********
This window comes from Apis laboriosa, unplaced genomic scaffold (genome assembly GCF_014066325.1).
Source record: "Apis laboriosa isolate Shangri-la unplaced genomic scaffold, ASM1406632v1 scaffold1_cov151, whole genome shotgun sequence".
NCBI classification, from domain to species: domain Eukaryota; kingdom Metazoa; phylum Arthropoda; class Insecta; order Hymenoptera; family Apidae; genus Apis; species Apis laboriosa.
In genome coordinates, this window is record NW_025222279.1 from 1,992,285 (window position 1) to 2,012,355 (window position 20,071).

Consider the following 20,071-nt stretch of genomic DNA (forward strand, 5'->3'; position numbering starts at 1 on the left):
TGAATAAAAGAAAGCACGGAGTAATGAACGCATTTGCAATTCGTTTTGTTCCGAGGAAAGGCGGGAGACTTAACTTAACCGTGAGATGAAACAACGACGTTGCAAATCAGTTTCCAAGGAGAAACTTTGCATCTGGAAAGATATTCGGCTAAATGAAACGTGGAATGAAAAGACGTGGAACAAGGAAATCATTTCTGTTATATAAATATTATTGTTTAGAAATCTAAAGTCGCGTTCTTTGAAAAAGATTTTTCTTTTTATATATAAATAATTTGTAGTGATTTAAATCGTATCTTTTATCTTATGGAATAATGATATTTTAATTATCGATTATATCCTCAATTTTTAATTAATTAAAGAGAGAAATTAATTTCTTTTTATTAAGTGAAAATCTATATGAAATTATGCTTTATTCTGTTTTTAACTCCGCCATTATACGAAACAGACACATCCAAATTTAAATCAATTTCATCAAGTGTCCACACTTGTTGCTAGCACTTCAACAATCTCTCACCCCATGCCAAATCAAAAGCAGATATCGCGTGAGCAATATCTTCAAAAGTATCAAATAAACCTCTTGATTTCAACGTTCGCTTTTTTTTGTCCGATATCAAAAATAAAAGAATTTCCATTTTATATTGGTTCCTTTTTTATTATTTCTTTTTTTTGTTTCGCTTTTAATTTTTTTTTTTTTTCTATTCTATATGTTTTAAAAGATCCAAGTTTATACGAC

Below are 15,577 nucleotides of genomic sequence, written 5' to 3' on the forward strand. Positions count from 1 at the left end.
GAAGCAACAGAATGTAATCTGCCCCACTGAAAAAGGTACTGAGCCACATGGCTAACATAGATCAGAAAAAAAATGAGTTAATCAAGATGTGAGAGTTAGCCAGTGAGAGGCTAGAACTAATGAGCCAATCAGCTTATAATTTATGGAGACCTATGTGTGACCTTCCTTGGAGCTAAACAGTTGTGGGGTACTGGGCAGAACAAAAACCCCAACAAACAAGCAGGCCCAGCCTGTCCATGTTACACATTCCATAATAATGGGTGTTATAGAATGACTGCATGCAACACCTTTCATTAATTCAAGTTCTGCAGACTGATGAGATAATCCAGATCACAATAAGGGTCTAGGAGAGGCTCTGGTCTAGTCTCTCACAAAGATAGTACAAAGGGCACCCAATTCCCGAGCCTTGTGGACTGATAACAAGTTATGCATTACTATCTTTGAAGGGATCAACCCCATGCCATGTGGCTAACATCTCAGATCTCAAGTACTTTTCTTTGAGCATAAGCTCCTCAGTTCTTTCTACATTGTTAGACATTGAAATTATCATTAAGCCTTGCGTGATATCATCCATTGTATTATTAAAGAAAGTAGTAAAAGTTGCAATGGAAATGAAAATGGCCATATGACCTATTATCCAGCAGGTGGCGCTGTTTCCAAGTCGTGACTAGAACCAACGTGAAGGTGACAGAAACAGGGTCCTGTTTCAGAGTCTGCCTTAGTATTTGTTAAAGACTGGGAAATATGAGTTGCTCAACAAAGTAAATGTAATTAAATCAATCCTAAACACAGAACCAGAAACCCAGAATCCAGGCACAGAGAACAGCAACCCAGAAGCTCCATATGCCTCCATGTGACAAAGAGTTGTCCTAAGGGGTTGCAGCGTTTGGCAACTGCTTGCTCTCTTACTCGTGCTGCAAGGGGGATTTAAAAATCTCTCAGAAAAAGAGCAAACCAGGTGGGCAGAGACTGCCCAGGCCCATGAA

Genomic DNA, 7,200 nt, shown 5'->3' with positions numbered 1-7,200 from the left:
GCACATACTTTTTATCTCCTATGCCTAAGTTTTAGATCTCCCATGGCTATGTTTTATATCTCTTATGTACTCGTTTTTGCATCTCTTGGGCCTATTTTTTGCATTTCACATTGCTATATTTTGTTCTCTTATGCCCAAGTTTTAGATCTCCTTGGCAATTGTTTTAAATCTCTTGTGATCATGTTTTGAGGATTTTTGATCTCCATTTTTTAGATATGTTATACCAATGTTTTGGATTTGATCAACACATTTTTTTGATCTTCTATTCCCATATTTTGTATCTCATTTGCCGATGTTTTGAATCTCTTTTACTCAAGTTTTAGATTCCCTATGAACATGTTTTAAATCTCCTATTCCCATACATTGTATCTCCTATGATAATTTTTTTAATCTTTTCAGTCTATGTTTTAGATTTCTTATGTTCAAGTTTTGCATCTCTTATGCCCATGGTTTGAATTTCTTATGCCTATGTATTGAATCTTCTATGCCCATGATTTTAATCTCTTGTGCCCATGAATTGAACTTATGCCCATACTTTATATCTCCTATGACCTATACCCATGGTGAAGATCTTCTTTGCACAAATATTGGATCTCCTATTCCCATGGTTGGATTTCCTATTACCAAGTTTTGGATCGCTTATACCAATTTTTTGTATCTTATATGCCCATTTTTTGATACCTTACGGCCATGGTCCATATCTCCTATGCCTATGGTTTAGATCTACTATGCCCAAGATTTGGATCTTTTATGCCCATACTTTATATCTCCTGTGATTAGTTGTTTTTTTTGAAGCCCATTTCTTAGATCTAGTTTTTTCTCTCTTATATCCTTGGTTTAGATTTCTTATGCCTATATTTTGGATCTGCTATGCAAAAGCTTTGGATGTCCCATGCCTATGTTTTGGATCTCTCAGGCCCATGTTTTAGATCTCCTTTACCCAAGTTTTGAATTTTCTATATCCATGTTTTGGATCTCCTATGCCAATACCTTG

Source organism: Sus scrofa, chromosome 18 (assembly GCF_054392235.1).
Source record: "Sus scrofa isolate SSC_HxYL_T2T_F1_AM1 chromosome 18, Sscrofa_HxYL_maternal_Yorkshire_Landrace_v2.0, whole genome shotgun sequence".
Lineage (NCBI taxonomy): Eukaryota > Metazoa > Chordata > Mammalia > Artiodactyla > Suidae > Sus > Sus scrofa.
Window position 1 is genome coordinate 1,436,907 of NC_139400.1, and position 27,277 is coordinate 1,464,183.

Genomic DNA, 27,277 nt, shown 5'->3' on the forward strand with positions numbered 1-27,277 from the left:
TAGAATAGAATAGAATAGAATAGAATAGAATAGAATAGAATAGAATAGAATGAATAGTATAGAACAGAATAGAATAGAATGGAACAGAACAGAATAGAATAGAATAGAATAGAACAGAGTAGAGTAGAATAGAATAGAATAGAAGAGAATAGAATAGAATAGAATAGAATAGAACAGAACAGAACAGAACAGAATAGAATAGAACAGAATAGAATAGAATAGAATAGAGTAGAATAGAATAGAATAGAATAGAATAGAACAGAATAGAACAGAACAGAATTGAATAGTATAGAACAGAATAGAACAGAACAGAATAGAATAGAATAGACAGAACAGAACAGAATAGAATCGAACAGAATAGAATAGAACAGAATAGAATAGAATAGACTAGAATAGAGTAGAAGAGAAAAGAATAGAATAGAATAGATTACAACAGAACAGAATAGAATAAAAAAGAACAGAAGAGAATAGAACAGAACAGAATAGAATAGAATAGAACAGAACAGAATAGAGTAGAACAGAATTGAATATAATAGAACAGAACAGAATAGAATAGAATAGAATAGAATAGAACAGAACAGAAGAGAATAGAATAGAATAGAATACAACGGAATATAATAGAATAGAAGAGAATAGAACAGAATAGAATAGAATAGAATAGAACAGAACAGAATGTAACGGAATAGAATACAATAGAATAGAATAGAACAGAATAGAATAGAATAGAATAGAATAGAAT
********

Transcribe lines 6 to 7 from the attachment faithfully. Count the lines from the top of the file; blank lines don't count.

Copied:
TGAATAAAAGAAAGCACGGAGTAATGAACGCATTTGCAATTCGTTTTGTTCCGAGGAAAGGCGGGAGACTTAACTTAACCGTGAGATGAAACAACGACGTTGCAAATCAGTTTCCAAGGAGAAACTTTGCATCTGGAAAGATATTCGGCTAAATGAAACGTGGAATGAAAAGACGTGGAACAAGGAAATCATTTCTGTTATATAAATATTATTGTTTAGAAATCTAAAGTCGCGTTCTTTGAAAAAGATTTTTCTTTTTATATATAAATAATTTGTAGTGATTTAAATCGTATCTTTTATCTTATGGAATAATGATATTTTAATTATCGATTATATCCTCAATTTTTAATTAATTAAAGAGAGAAATTAATTTCTTTTTATTAAGTGAAAATCTATATGAAATTATGCTTTATTCTGTTTTTAACTCCGCCATTATACGAAACAGACACATCCAAATTTAAATCAATTTCATCAAGTGTCCACACTTGTTGCTAGCACTTCAACAATCTCTCACCCCATGCCAAATCAAAAGCAGATATCGCGTGAGCAATATCTTCAAAAGTATCAAATAAACCTCTTGATTTCAACGTTCGCTTTTTTTTGTCCGATATCAAAAATAAAAGAATTTCCATTTTATATTGGTTCCTTTTTTATTATTTCTTTTTTTTGTTTCGCTTTTAATTTTTTTTTTTTTTCTATTCTATATGTTTTAAAAGATCCAAGTTTATACGAC

Below are 15,577 nucleotides of genomic sequence, written 5' to 3' on the forward strand. Positions count from 1 at the left end.